Tuesday, June 14, 2011

No News May Be Good News, But Less News Is Bad News (guest essay)

5th in a series on troubles at the Post-Star

by Mark Wilson

In his Sunday column, From the Editor, Post-Star Editor Ken Tingley this week announced the latest cutbacks in store for the troubled regional daily. Owing in part to the rising price of newsprint, starting next week the paper will resort to eliminating an entire newspaper section (one of five*) from Monday and Tuesday editions.

*-Editor's note: the fifth section is classified advertising.

To accommodate the decreased comics and puzzle pages on those days, the paper will also axe four nationally syndicated comic strips throughout the week. The abbreviation of the newspaper’s content for the first two days of the work week may be seen as an unfair burden by readers who buy their papers at the newsstand on those days—a burden not shared Wednesday through Sunday. Subscribers to the Post-Star’s e-edition who receive digital PDF files of the paper as laid-out in print, will also bear the cost of the lost content, even though their subscription requires no commitment of newsprint whatsoever.

The new round of economizations comes on the heels of the paper’s promotion of a new director of circulation, Michelle Giorgianni, following the departure of former director Matt Lang. After doubling their newsstand prices fourteen months ago, the Post-Star has seen a dramatic decline in circulation numbers for its print editions.

Despite the evident turmoil in daily operations, Editor Tingley seems preoccupied by the future of news distribution. Even while admitting to conflicted feelings on how to treat digital media scandals in his paper, Mr. Tingley has been bringing himself quickly up to speed. In May he spent a couple days in Washington attending seminars on the future of newspapers in the digital age. He returned to report many “fascinating factoids,” perhaps unaware that a factoid is not, in fact, a fact.

Mr. Tingley also tuned into an American Society of Newspaper Editors webinar last week on the future of print news. He now sees the Apple iPad and similar tablets as the most promising technology for delivering an increasingly digitized news product. The Post-Star, having devoted time and resources most recently into developing software to convert its content to the black-and-white interface of Kindle, is now hard at work coming up with an app to adapt itself to tablets. Tingley hopes to have it ready by fall.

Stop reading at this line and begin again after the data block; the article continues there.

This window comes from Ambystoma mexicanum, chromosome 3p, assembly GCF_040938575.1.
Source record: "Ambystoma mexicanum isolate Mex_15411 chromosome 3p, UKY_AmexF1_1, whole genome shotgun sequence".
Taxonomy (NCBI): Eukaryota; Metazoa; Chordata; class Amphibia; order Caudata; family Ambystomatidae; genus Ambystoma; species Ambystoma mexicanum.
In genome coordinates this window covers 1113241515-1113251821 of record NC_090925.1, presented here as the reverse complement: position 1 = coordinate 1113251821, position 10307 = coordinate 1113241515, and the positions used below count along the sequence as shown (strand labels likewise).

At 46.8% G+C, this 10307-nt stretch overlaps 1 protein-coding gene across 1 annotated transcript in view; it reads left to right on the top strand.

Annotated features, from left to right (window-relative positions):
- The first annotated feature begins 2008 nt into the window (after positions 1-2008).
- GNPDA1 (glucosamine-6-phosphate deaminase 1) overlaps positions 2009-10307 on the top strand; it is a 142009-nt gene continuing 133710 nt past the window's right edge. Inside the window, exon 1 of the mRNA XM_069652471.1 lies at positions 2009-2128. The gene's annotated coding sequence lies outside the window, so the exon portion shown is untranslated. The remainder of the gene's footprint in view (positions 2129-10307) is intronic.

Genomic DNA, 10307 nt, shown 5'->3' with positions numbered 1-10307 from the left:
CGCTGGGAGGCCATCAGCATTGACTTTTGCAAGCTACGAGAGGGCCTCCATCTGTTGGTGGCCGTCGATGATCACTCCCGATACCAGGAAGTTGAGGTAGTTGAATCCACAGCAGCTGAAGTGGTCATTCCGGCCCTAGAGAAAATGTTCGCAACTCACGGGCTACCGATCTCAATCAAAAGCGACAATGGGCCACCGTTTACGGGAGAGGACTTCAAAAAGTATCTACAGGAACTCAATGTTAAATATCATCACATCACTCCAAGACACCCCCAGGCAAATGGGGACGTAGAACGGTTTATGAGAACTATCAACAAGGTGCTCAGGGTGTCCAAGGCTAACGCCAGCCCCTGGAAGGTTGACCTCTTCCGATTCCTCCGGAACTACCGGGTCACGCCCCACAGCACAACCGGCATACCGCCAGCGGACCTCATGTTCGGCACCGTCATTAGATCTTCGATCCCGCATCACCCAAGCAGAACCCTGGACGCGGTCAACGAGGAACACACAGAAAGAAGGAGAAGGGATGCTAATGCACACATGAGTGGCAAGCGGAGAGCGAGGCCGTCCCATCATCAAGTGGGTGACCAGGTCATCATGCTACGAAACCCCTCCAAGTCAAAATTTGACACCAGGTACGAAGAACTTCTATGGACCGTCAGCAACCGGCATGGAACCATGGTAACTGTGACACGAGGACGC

Recently, in defending the newspaper’s sudden doubling of its newsstand price to a dollar last year, Mr. Tingley stated in his blog, “there is essentially nothing you can get for a dollar anymore.” (Countless dollar stores to the contrary notwithstanding.) The passage of time has provided at least one: a share of stock in the Post-Star’s parent company Lee Enterprises ended last week trading at 95¢ per share, the first time it has ended a trading week below the one dollar mark since the depth of the recession in 2009. Along with the stock certificate and a few pennies change, you also get an invitation to the annual shareholders’ meeting in Davenport, Iowa, in February.

Last month, In the wake of a failed attempt to refinance the corporation’s crushing debt, Lee CEO Mary Junck assured investors and the market in general that they will continue tightening their belts. That may be good news for the bottom line, but it would appear to be bad news for regular Monday and Tuesday readers of the Post-Star.


Mark Wilson is a freelance artist and writer who contributed cartoons for the Post-Star from 2001—2003.


Editor's note: Tingley bragged about how much more local content the paper has now as compared to 1900 and 1956; but a more ingenuous comparison would be to 10 or 20 years ago. A Tweet from the Federal Communications Commission notes that the Baltimore Sun produced 32% fewer stories in 2009 than in 1999. I wonder what percentage drop the local daily has seen.

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